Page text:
I am doing a research closely related to dialectical terms. I am aware of DARE which is the dictionary of American regional English. It shows the dialectical terms by region.

Is there any Canadian version of the same thing?

  • 1
    I'm voting to close this question as off-topic because it is a language reference question, not a language usage question. And please, please, please use capital letters to languages and nationalities in English.
    – Lambie
    Mar 12, 2019 at 2:17
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    @Lambie If you are closing this as a resource request, remember that such questions are very much on topic on meta ELU (that is, it is only a very minor issue of migrating). If you voted to close, please consider changing your reason for closing to 'belongs on another site, specifically meta.ELU'
    – Mitch
    Mar 12, 2019 at 2:26
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    @Mitch I dunno, I think ya basic google stuff is a bit much: thecanadianencyclopedia.ca/en/article/canadian-english
    – Lambie
    Mar 12, 2019 at 2:43
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    @Lambie I don't think it is even close to what I am looking for.
    – asdasdads
    Mar 12, 2019 at 3:06
  • Perhaps not but any such book or text would be available via simple searches, wouldn't it?
    – Lambie
    Mar 12, 2019 at 15:00

1 Answer 1


The Dictionary of Canadianisms on Historical Principles, 2nd Ed., DCHP-2 approximates DARE for Canada. It is not paywalled.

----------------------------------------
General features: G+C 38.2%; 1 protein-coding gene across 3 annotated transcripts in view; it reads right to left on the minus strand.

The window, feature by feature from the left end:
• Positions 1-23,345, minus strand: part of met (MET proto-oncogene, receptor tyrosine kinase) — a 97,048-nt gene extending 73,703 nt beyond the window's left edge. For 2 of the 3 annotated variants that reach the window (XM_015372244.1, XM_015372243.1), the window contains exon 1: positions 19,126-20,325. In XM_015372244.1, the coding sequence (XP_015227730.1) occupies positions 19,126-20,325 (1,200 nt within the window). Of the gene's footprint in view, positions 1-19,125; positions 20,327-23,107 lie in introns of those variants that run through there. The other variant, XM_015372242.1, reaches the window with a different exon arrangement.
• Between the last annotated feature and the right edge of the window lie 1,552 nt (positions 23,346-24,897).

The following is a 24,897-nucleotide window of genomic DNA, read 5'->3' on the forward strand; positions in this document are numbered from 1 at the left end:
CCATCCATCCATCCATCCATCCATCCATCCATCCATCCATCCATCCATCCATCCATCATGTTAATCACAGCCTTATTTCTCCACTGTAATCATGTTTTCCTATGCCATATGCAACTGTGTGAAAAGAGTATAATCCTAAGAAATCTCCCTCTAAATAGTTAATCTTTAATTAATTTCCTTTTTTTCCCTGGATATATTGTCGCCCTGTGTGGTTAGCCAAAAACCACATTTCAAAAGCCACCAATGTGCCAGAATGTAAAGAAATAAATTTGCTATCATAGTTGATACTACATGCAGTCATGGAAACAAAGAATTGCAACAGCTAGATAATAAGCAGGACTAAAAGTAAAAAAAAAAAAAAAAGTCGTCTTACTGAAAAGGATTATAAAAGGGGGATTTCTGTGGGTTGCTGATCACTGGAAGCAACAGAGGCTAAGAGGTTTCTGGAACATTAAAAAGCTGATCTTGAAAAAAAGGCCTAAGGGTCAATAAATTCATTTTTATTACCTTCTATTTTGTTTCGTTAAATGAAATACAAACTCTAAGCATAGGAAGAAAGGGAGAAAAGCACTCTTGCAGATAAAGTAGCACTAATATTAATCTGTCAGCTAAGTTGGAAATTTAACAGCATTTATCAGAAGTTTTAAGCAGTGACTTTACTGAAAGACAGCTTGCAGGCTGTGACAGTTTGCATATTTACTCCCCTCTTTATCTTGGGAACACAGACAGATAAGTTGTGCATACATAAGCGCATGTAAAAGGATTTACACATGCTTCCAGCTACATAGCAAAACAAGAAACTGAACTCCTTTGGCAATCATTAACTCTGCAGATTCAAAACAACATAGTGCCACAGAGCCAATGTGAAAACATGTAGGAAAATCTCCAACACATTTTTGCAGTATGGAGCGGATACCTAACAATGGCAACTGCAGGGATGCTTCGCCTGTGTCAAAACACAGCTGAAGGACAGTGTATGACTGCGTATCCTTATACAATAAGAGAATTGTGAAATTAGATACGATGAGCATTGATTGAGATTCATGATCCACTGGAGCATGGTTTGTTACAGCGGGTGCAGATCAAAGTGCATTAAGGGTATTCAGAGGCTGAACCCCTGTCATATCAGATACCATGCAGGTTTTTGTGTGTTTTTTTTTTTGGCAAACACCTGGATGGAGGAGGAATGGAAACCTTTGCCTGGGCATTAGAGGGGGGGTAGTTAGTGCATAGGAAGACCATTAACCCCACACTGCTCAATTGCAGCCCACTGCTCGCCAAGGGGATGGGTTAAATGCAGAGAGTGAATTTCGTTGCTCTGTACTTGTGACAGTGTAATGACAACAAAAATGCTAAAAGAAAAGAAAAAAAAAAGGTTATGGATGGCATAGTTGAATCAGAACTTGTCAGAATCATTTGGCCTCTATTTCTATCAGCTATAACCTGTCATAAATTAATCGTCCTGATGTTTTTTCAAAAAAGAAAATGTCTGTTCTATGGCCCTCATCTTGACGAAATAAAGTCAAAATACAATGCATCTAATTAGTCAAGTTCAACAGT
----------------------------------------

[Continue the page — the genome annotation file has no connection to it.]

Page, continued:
Regional Canadian dictionaries, such as the Dictionary of Newfoundland English online, and the Dictionary of Prince Edward Island English in print and electronic formats, might also prove useful.

For an term illustrating the scope of DCHP-2, see 'parkade'. Note especially the associated Internet domain and provincial frequency breakdowns, at bottom.

  • +1. What's a "six bol' wager", BTW?
    – TimR
    Mar 12, 2019 at 23:56
  • A folk tune: youtu.be/Lqriw9F6pzw
    – TimR
    Mar 13, 2019 at 13:45
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    @TRomano, probably originally a mistransmission (if you can call any variation of a folksong that) of a religious reference. Variously read, even in the later 19th (see no. 6, p. 159 in English Country Songs). Another (perhaps more recent) interpretation is that the reference is to Ezekiel 9:2.
    – JEL
    Mar 13, 2019 at 19:39

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